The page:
3 Keys to Effective Data Center Capacity Planning
There is a well-earned sense of satisfaction when your IT department finally has your data center set up and performing the way it’s meant to: efficiently and securely managing your software applications, telecommunications, and data storage. However, this is not the time to rest on your laurels. Instead, you need to formulate a data center infrastructure management (DCIM) plan, a major component of which includes data center capacity, to account for current and future needs.
Determining current and upcoming hardware capabilities falls into two categories: inventory and performance. Knowing exactly what you have will allow you to understand exactly what your data center can (and can’t) do, as well as assess its future capabilities.
On the inventory side, you need to document each server’s name, make and model, operating system (OS), speeds, memory and disk space, network interface cards (NICs) and speeds, and total number of central processing units (CPUs). On the performance side, document each CPU queue, percentage per CPU used, percentage of memory used, memory paging, disk inputs/outputs (I/Os), and actual network speed.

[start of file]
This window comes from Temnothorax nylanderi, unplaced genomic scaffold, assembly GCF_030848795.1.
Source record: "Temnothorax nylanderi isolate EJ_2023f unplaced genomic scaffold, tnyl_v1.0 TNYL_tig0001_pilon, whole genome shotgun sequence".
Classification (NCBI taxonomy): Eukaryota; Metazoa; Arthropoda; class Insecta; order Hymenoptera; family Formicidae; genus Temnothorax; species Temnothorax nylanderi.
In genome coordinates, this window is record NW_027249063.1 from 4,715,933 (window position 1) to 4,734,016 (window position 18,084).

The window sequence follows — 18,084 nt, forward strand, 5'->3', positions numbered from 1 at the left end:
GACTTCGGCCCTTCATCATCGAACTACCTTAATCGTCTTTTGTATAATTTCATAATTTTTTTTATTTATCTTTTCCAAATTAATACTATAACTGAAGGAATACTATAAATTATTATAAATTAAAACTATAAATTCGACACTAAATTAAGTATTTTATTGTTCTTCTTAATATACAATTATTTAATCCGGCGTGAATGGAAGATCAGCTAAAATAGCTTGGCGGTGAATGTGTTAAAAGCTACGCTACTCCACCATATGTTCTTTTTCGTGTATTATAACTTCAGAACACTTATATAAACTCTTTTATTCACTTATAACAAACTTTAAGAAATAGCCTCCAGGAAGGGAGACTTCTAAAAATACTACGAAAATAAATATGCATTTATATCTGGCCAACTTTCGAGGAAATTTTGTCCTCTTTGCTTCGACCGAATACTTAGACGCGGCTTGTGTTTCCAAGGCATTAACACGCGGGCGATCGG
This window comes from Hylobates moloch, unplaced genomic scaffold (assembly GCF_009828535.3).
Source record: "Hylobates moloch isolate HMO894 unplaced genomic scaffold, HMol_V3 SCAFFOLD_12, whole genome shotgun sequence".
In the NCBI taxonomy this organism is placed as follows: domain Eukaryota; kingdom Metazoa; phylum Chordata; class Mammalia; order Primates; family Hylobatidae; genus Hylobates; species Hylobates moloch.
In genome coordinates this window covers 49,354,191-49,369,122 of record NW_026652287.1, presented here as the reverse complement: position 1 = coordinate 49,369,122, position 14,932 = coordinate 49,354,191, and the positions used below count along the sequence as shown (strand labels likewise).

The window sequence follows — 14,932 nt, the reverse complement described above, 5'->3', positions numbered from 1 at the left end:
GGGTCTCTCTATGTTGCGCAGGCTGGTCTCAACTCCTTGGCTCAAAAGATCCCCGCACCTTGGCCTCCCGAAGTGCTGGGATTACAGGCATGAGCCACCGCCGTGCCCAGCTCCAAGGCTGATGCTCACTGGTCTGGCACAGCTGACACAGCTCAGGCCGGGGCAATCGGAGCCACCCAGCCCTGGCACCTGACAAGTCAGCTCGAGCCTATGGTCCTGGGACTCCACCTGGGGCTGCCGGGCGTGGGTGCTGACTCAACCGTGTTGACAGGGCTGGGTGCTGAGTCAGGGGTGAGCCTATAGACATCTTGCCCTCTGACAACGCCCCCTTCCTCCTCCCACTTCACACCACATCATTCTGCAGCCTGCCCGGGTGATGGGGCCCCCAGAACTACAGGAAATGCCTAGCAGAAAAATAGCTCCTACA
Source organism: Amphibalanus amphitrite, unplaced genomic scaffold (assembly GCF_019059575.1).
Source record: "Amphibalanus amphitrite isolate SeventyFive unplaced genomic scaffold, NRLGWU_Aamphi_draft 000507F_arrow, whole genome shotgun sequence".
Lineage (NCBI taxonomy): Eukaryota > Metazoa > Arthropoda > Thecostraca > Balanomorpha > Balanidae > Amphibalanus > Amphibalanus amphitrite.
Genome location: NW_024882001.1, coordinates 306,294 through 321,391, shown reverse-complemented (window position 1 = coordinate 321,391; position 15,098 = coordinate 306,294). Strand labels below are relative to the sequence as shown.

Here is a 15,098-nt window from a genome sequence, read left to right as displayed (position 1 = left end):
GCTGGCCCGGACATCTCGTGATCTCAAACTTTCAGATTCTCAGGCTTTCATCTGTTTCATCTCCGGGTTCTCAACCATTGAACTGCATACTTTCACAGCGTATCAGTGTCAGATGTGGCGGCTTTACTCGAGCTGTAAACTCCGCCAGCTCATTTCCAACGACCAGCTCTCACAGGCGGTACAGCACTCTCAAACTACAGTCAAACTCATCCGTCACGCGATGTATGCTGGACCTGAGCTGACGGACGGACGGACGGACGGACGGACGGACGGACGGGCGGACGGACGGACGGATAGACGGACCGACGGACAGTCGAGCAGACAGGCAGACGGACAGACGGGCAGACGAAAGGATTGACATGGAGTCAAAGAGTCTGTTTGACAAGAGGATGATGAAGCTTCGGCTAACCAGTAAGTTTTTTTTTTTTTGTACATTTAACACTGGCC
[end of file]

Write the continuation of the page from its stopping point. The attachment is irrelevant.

While the data center you have now may work fine for your current needs, what happens if (or when) you have to scale up? Costs to run a traditional data center typically range from $10M to $25M per year, and you’ll likely need to investigate—regardless of the system you are using now—the possibilities offered by the four types of data centers:
- In-house facilities owned and operated by the company using them
- Co-location systems where servers are housed together for use by multiple clients with their own private computer cloud storage systems
- Scientific computing systems run by national laboratories
- Public cloud providers such as Google and Amazon
No matter which of the options above works best for you now, or will be your optimal choice in the future, the decisions you make should consider the following criteria:
- Fault tolerance (fire suppression, air conditioning redundancy, dual electrical sources)
- Security/safety (biometric hand scanners, defined floor access procedures, locked cages and cabinets)
- Capabilities/scalability (total cooling capacity, minimum 18” raised floor, number of cabinets)
- Core service standards (on-site service personnel, maintenance schedule, alarm system)
- Location risk profile (flooding probability, aircraft flight plans, distance from railroad/highway, seismic profile)
Modern data center capacity planning employs a needs-based approach utilizing just-in-time upgrades and expansion so expenses are incurred only when needed and capacity meets current needs with the opportunity for future growth. And, yes, it can be hard to calculate and project these overlapping variables on your own. So when creating your DCIM plan, don’t reinvent the wheel from scratch. Instead, contact Silverback Data Center Solutions about their hosted DCIM packages and managed data center solutions.
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